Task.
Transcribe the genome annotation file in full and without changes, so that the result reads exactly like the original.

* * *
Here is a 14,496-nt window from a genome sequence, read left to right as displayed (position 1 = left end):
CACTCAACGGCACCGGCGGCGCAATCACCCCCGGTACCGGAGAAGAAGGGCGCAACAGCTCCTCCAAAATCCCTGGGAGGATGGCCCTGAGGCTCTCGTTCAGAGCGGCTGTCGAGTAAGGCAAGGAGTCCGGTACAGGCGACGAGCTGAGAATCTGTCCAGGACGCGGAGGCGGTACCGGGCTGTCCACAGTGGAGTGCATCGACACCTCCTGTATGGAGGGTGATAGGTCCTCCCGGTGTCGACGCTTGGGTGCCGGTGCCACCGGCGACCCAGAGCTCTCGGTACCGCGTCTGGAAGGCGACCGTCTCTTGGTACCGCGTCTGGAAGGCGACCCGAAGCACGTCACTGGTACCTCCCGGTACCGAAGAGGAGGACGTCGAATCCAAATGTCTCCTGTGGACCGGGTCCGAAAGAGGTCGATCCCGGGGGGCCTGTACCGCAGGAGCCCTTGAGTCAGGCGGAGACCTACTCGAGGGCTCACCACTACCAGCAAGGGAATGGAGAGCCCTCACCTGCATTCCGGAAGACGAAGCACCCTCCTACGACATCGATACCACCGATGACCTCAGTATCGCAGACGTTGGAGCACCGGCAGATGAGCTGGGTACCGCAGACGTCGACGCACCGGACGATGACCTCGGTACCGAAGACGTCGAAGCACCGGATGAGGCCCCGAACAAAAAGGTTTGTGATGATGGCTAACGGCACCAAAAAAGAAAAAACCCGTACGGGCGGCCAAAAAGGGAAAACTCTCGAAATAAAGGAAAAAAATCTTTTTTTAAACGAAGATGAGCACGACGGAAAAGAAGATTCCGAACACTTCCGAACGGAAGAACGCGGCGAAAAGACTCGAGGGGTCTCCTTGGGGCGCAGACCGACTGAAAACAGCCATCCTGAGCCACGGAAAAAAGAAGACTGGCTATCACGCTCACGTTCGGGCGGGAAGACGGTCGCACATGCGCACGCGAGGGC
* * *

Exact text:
Here is a 14,496-nt window from a genome sequence, read left to right as displayed (position 1 = left end):
CACTCAACGGCACCGGCGGCGCAATCACCCCCGGTACCGGAGAAGAAGGGCGCAACAGCTCCTCCAAAATCCCTGGGAGGATGGCCCTGAGGCTCTCGTTCAGAGCGGCTGTCGAGTAAGGCAAGGAGTCCGGTACAGGCGACGAGCTGAGAATCTGTCCAGGACGCGGAGGCGGTACCGGGCTGTCCACAGTGGAGTGCATCGACACCTCCTGTATGGAGGGTGATAGGTCCTCCCGGTGTCGACGCTTGGGTGCCGGTGCCACCGGCGACCCAGAGCTCTCGGTACCGCGTCTGGAAGGCGACCGTCTCTTGGTACCGCGTCTGGAAGGCGACCCGAAGCACGTCACTGGTACCTCCCGGTACCGAAGAGGAGGACGTCGAATCCAAATGTCTCCTGTGGACCGGGTCCGAAAGAGGTCGATCCCGGGGGGCCTGTACCGCAGGAGCCCTTGAGTCAGGCGGAGACCTACTCGAGGGCTCACCACTACCAGCAAGGGAATGGAGAGCCCTCACCTGCATTCCGGAAGACGAAGCACCCTCCTACGACATCGATACCACCGATGACCTCAGTATCGCAGACGTTGGAGCACCGGCAGATGAGCTGGGTACCGCAGACGTCGACGCACCGGACGATGACCTCGGTACCGAAGACGTCGAAGCACCGGATGAGGCCCCGAACAAAAAGGTTTGTGATGATGGCTAACGGCACCAAAAAAGAAAAAACCCGTACGGGCGGCCAAAAAGGGAAAACTCTCGAAATAAAGGAAAAAAATCTTTTTTTAAACGAAGATGAGCACGACGGAAAAGAAGATTCCGAACACTTCCGAACGGAAGAACGCGGCGAAAAGACTCGAGGGGTCTCCTTGGGGCGCAGACCGACTGAAAACAGCCATCCTGAGCCACGGAAAAAAGAAGACTGGCTATCACGCTCACGTTCGGGCGGGAAGACGGTCGCACATGCGCACGCGAGGGC